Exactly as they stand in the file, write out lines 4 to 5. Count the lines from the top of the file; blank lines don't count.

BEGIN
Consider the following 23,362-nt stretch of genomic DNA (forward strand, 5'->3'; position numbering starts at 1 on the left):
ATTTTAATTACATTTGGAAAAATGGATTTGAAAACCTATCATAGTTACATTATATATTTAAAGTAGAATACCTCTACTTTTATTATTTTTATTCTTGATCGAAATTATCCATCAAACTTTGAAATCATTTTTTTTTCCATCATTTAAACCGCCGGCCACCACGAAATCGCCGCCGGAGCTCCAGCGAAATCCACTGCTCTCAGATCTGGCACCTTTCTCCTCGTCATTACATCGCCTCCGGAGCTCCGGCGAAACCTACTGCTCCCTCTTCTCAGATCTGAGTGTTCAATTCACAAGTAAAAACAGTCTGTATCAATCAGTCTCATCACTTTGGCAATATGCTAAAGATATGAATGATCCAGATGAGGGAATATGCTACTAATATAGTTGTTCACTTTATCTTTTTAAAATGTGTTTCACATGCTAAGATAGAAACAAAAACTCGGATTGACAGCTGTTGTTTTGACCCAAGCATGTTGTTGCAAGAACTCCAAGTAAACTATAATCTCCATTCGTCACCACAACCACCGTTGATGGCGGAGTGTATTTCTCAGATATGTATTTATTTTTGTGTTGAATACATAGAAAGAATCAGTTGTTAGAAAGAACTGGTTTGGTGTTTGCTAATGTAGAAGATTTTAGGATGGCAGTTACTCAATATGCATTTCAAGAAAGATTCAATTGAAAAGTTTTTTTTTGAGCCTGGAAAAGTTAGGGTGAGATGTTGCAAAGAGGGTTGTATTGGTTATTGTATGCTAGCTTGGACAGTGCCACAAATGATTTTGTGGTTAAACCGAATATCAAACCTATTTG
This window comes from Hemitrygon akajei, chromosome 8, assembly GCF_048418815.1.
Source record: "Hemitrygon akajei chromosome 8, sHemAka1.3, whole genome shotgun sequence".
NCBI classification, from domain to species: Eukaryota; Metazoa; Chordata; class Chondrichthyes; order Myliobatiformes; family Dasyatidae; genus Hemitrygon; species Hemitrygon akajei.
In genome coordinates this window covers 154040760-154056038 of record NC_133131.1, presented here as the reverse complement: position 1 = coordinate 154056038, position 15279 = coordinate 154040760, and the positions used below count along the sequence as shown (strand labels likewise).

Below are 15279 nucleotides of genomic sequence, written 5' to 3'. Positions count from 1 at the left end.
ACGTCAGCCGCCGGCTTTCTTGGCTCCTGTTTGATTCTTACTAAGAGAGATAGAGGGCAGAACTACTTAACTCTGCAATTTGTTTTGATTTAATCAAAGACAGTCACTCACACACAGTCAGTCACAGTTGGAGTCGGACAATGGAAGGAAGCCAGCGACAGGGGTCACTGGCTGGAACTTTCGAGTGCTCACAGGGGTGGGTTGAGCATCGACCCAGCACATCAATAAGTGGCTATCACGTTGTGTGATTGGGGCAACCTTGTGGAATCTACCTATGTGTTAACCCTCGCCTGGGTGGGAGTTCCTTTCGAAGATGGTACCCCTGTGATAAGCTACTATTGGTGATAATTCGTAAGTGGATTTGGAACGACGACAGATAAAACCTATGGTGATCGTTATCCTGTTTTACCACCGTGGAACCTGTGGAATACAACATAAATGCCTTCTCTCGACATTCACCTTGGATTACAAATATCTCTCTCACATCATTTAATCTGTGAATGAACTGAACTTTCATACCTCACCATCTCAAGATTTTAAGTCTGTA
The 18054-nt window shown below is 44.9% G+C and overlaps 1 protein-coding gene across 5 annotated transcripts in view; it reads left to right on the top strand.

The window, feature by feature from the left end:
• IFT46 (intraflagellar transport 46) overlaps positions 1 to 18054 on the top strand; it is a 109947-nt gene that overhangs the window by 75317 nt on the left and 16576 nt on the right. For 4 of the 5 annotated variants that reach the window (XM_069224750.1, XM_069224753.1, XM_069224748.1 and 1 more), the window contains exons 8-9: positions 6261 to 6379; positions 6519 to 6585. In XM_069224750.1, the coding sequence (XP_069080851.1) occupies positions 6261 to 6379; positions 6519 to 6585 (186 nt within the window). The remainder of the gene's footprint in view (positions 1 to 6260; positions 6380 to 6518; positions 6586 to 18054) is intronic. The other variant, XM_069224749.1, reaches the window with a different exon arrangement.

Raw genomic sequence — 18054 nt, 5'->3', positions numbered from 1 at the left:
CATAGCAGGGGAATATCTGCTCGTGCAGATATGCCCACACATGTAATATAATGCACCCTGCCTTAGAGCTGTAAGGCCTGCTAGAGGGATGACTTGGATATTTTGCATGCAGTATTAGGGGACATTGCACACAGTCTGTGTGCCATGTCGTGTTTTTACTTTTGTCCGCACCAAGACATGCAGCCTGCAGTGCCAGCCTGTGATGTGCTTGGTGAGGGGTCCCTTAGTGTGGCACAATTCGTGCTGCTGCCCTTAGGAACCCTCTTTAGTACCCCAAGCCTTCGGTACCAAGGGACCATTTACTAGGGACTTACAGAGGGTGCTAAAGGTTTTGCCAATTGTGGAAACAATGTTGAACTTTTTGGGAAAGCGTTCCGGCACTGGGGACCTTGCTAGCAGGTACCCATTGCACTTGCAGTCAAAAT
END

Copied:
Source record: "Hemitrygon akajei chromosome 8, sHemAka1.3, whole genome shotgun sequence".
NCBI classification, from domain to species: Eukaryota; Metazoa; Chordata; class Chondrichthyes; order Myliobatiformes; family Dasyatidae; genus Hemitrygon; species Hemitrygon akajei.